The security industry has been trying to replace usernames and passwords since, well, forever, and with little success. The rush to employ biometrics has produced plenty of options, some of which can be defeated by Gummy bears, and no clear winner.

Voice recognition recently has emerged as one of the leaders in the clubhouse in this tournament for some applications, including building access and authentication over the phone. The idea behind voice authentication is simple and mirrors that of biometrics in general: use a trait that’s unique to each person. However, recent research from the University of Alabama at Birmingham shows that defeating authentication systems based on voice printing is a simple task.

The attack developed by the researchers shows some of the inherent weaknesses in these systems. What they found is that by recording just a few minutes of a person’s speech, building a model of the target’s voice, and then using voice-morphing software, an attacker could impersonate a target with a high success rate.

“As a result, just a few minutes’ worth of audio in a victim’s voice would lead to the cloning of the victim’s voice itself,” said Nitesh Saxena, the director of the Security and Privacy in Emerging computing and Networking Systems lab and associate professor of computer and information sciences at UAB. “The consequences of such a clone can be grave. Because voice is a characteristic unique to each person, it forms the basis of the authentication of the person, giving the attacker the keys to that person’s privacy.”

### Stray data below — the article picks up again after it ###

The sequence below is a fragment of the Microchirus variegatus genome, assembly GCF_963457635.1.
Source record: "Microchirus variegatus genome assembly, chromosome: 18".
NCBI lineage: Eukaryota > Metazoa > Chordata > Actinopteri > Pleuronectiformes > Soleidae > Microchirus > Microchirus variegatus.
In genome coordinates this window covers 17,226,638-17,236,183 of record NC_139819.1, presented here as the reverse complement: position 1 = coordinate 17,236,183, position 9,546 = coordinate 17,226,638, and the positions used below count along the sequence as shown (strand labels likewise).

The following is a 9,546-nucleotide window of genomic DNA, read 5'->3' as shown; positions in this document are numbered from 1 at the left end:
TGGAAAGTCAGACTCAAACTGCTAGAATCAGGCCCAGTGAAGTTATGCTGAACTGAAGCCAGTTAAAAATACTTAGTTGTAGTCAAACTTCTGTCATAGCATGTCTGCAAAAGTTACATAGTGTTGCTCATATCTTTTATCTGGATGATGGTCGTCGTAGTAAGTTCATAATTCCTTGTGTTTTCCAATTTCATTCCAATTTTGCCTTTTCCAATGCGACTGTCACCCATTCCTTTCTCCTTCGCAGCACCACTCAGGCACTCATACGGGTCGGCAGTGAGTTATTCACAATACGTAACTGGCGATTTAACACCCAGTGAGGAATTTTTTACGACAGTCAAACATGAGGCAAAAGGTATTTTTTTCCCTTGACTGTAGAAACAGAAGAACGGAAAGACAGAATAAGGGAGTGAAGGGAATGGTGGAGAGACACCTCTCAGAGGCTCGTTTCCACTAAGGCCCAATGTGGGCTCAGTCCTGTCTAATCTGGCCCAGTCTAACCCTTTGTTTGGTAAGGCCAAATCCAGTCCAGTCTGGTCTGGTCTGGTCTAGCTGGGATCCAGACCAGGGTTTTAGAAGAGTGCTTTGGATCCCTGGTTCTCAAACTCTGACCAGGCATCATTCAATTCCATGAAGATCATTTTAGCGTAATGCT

Recording the target’s voice is the key to the success of the attack, but that can be done easily.

Recording the target’s voice is the key to the success of the attack, but that can be done easily, especially now that everyone carries a high-quality voice recorder around in their phone. Holding an iPhone in your hand with the recorder running while standing next to someone during a casual conversation would be enough to gather the audio needed. With that done, the attackers can build an accurate model of the target’s voice, which then can be used to attack voice-recognition and authentication systems.

Banks, financial services companies, credit card companies, and others have begun adopting voice recognition as a primary authentication method, something that the UAB researchers show opens these companies up to potential impersonation attacks.

“Our research showed that voice conversion poses a serious threat, and our attacks can be successful for a majority of cases,” Saxena said. “Worryingly, the attacks against human-based speaker verification may become more effective in the future because voice conversion/synthesis quality will continue to improve, while it can be safely said that human ability will likely not.”

Aside from the security implications, there are potential personal consequences, as well. The attack also could be used to impersonate a target to her friends or colleagues in a phone conversation or fabricate voice messages. That opens up an entirely different set of problems, most of which consumers are ill-equipped to deal with.

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